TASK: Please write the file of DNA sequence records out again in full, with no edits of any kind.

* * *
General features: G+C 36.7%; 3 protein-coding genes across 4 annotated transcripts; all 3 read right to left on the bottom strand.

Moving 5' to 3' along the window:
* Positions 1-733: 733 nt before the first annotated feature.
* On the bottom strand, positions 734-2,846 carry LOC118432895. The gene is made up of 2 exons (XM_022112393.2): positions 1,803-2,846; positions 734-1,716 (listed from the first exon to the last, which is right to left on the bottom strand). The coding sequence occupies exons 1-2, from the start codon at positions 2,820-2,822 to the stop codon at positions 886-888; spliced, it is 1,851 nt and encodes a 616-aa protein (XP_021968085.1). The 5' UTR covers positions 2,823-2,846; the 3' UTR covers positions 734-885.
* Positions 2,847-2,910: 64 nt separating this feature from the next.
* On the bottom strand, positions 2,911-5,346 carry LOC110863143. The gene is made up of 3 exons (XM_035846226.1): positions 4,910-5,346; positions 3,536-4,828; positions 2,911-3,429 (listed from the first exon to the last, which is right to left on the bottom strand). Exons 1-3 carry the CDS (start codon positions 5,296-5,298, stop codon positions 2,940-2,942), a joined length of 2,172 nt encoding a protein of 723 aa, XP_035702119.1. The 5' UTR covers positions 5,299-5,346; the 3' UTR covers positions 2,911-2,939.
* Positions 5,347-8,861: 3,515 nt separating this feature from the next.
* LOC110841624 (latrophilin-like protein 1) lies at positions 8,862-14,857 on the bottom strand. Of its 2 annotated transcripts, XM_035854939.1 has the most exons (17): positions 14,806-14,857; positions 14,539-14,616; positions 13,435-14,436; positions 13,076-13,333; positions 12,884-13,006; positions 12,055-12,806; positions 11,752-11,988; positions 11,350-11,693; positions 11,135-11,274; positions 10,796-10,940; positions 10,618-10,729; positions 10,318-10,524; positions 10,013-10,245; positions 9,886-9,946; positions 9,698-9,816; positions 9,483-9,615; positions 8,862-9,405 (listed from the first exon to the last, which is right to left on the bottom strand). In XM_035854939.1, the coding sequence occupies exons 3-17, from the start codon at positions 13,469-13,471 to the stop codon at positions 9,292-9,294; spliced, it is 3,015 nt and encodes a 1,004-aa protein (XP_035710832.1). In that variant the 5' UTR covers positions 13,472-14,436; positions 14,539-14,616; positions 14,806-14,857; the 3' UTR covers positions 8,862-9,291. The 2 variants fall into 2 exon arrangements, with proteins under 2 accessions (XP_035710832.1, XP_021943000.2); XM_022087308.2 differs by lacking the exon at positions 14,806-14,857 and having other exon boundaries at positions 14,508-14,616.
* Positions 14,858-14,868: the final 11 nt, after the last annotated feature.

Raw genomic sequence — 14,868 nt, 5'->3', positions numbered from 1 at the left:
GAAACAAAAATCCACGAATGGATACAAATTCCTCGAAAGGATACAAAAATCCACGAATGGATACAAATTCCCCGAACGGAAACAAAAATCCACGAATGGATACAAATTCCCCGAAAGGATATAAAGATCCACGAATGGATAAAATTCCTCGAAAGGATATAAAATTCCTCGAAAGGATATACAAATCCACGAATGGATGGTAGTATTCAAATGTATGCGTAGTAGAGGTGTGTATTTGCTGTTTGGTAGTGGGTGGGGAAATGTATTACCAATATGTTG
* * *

General features: G+C 36.7%; 3 protein-coding genes across 4 annotated transcripts; all 3 read right to left on the bottom strand.

Moving 5' to 3' along the window:
* Positions 1-733: 733 nt before the first annotated feature.
* On the bottom strand, positions 734-2,846 carry LOC118432895. The gene is made up of 2 exons (XM_022112393.2): positions 1,803-2,846; positions 734-1,716 (listed from the first exon to the last, which is right to left on the bottom strand). The coding sequence occupies exons 1-2, from the start codon at positions 2,820-2,822 to the stop codon at positions 886-888; spliced, it is 1,851 nt and encodes a 616-aa protein (XP_021968085.1). The 5' UTR covers positions 2,823-2,846; the 3' UTR covers positions 734-885.
* Positions 2,847-2,910: 64 nt separating this feature from the next.
* On the bottom strand, positions 2,911-5,346 carry LOC110863143. The gene is made up of 3 exons (XM_035846226.1): positions 4,910-5,346; positions 3,536-4,828; positions 2,911-3,429 (listed from the first exon to the last, which is right to left on the bottom strand). Exons 1-3 carry the CDS (start codon positions 5,296-5,298, stop codon positions 2,940-2,942), a joined length of 2,172 nt encoding a protein of 723 aa, XP_035702119.1. The 5' UTR covers positions 5,299-5,346; the 3' UTR covers positions 2,911-2,939.
* Positions 5,347-8,861: 3,515 nt separating this feature from the next.
* LOC110841624 (latrophilin-like protein 1) lies at positions 8,862-14,857 on the bottom strand. Of its 2 annotated transcripts, XM_035854939.1 has the most exons (17): positions 14,806-14,857; positions 14,539-14,616; positions 13,435-14,436; positions 13,076-13,333; positions 12,884-13,006; positions 12,055-12,806; positions 11,752-11,988; positions 11,350-11,693; positions 11,135-11,274; positions 10,796-10,940; positions 10,618-10,729; positions 10,318-10,524; positions 10,013-10,245; positions 9,886-9,946; positions 9,698-9,816; positions 9,483-9,615; positions 8,862-9,405 (listed from the first exon to the last, which is right to left on the bottom strand). In XM_035854939.1, the coding sequence occupies exons 3-17, from the start codon at positions 13,469-13,471 to the stop codon at positions 9,292-9,294; spliced, it is 3,015 nt and encodes a 1,004-aa protein (XP_035710832.1). In that variant the 5' UTR covers positions 13,472-14,436; positions 14,539-14,616; positions 14,806-14,857; the 3' UTR covers positions 8,862-9,291. The 2 variants fall into 2 exon arrangements, with proteins under 2 accessions (XP_035710832.1, XP_021943000.2); XM_022087308.2 differs by lacking the exon at positions 14,806-14,857 and having other exon boundaries at positions 14,508-14,616.
* Positions 14,858-14,868: the final 11 nt, after the last annotated feature.

Raw genomic sequence — 14,868 nt, 5'->3', positions numbered from 1 at the left:
GAAACAAAAATCCACGAATGGATACAAATTCCTCGAAAGGATACAAAAATCCACGAATGGATACAAATTCCCCGAACGGAAACAAAAATCCACGAATGGATACAAATTCCCCGAAAGGATATAAAGATCCACGAATGGATAAAATTCCTCGAAAGGATATAAAATTCCTCGAAAGGATATACAAATCCACGAATGGATGGTAGTATTCAAATGTATGCGTAGTAGAGGTGTGTATTTGCTGTTTGGTAGTGGGTGGGGAAATGTATTACCAATATGTTG